Use manure and green manuring for garden health

July 29, 2015

Manuring is important for improving the quality of your soil, and green manuring is a simple way to increase the nutrient concentration in your garden. We'll help you choose the right manure and teach you the best green manuring plants and practices.

Use manure and green manuring for garden health

Select the right manure

  • Poultry manure is good to use in vegetable gardens because of its high nitrogen content, which helps when producing leafy crops.
  • Sheep, horse, and cow manure are other good soil additives and can also be used as a mulch or included in compost for digging in.
  • Whatever manure you choose, be sure to let it rot first. Fresh manure can damage a plant's root system. Rot it in a pile mixed with straw or grass clippings or add it to your compost heap. In the compost heap, the manure will help to generate heat and will hasten decomposition of the other organic matter.  

Learn about green manuring

Green manuring involves planting deep-rooted plants to break into the deeper layers of your soil and draw up vital minerals and nutrients. At their peak, these plants are plowed or dug back into the topsoil, where they decompose and provide added nutrients. Sow the plants so that they're ready to be plowed in when the weather is warm and moist, which will promote rapid and complete decomposition of stems and leaves. 

Seed for green-manure plants can be obtained from agricultural produce stores. Here are some options for green manuring plants:

  • Plants such as cowpeas, tickbeans, or lupins can be sown as green-manure crops. Let them grow to the flowering stage (perhaps allowing one picking of lupins) before rolling them flat, chopping them up, and digging them into the ground.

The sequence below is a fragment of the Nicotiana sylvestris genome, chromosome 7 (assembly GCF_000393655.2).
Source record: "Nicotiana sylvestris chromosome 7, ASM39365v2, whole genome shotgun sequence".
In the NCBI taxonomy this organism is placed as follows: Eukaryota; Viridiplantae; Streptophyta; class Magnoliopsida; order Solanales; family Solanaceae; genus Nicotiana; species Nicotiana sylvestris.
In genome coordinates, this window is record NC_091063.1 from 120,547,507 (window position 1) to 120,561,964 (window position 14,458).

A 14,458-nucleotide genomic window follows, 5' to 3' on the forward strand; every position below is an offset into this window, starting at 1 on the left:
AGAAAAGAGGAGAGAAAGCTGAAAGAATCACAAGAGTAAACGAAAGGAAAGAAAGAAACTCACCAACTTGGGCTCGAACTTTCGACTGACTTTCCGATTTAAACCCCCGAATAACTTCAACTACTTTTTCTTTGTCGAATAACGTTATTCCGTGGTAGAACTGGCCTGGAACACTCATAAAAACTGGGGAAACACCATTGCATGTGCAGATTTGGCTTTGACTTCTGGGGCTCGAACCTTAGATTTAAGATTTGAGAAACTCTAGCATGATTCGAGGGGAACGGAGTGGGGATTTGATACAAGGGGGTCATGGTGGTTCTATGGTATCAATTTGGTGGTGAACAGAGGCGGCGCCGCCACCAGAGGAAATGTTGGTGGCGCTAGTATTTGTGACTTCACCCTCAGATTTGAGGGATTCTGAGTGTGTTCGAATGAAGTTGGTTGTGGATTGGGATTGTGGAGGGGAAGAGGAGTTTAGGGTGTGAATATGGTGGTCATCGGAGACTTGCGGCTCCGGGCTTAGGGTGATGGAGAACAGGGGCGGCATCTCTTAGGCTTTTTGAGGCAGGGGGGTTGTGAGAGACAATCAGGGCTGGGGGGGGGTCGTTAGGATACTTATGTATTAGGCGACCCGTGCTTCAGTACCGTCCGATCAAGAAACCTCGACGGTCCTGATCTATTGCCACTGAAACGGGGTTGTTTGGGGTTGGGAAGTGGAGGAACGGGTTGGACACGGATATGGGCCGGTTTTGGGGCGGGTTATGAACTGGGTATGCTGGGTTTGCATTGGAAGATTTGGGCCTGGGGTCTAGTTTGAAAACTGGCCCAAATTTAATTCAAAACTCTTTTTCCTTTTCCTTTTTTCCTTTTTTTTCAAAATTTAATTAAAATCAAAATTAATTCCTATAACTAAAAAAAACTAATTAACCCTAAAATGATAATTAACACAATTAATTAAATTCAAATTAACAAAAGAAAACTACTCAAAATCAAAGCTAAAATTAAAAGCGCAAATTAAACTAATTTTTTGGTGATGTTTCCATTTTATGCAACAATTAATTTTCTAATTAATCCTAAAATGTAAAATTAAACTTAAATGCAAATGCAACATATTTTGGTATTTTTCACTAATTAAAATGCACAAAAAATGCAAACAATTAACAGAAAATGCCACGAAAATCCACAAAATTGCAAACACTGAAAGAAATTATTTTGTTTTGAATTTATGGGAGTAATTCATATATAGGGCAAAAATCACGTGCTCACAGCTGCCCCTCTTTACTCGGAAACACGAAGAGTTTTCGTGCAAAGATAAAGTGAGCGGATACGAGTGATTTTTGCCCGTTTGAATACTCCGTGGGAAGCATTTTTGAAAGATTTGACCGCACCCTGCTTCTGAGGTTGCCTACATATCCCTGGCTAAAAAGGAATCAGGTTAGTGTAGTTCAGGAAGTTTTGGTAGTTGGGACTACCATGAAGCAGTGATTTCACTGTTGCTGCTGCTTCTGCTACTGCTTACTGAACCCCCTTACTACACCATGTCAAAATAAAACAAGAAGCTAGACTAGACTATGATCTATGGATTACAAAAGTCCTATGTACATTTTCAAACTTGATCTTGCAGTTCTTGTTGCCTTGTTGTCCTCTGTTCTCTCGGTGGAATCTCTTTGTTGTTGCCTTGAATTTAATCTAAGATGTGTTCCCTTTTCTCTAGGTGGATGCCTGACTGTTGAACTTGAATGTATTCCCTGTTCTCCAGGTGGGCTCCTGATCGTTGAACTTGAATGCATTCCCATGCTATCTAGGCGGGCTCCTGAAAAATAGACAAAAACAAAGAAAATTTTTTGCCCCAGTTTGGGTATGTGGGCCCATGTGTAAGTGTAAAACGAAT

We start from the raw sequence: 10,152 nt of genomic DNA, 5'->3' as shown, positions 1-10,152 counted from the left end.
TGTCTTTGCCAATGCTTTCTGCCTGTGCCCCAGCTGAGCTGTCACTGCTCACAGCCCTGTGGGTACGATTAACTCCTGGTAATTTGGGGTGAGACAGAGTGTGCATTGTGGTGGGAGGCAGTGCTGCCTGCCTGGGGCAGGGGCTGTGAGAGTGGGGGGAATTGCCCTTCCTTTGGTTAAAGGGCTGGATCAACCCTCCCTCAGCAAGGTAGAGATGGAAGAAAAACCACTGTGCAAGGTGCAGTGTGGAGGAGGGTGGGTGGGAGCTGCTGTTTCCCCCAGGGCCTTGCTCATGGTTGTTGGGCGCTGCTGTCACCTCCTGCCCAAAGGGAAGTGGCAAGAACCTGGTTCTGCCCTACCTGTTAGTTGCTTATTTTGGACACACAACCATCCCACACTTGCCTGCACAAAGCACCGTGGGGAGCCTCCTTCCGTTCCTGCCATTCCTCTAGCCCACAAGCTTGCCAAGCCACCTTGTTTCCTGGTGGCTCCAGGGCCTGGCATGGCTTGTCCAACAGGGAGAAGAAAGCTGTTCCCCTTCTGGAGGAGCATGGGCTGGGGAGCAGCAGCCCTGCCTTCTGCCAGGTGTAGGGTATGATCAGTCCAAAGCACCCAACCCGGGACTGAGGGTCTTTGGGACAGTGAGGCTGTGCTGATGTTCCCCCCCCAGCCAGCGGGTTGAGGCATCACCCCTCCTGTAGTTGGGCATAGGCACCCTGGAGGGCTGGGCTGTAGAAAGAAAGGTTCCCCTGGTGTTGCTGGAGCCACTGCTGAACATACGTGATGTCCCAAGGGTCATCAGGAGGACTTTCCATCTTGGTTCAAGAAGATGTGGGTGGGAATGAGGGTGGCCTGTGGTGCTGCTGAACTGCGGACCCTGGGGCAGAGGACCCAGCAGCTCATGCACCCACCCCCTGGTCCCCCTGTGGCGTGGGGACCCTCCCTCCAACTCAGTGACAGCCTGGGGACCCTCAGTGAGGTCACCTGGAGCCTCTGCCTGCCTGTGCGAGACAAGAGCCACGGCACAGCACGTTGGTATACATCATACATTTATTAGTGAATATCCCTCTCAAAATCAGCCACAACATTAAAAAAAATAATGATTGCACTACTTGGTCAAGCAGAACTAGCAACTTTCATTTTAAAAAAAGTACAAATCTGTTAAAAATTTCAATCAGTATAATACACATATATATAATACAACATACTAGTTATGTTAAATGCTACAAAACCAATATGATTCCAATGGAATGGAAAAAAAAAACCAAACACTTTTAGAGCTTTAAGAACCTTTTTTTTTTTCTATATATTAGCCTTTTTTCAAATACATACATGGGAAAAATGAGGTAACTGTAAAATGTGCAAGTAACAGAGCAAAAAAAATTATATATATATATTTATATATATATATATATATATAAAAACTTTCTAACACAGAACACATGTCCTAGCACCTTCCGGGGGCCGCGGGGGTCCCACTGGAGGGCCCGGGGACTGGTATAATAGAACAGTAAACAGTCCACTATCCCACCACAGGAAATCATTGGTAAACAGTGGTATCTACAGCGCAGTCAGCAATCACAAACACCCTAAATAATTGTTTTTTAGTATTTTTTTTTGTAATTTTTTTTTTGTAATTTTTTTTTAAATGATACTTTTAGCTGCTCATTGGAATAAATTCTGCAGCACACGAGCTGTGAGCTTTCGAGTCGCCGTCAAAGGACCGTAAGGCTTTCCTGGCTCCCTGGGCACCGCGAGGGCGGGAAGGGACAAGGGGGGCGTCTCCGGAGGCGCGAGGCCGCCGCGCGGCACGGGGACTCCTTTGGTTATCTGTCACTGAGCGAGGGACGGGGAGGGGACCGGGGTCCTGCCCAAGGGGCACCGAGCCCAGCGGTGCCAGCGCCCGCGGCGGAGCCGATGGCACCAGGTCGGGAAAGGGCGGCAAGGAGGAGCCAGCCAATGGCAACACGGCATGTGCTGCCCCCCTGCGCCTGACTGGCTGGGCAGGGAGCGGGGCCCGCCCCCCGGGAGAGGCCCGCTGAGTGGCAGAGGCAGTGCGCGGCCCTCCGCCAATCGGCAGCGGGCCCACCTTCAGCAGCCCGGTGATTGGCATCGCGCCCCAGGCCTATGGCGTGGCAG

• Comfrey can be used but the roots must be removed to prevent reshooting.
  • Other useful plants for green manuring include Algerian oats and ryecorn.

Consider the benefits of worm manure

  • Worms can be one of your garden's greatest assets. Wriggling through the soil, they facilitate aeration and produce nutrient-rich worm castings. The castings can be added to potting mixes or dug as a fertilizer directly into the soil around plants.
  • You can also use special worms to process kitchen scraps or other organic waste into compost. You can buy composting worms in bulk and use them in a covered compost container or as part of a commercial worm compost kit.
  • Composting worms will die if released into the open garden, whereas ordinary garden worms will live happily in a conventional compost heap but will process waste more slowly.

Whatever manure and technique you decide on, your garden will be healthier and happier for it.

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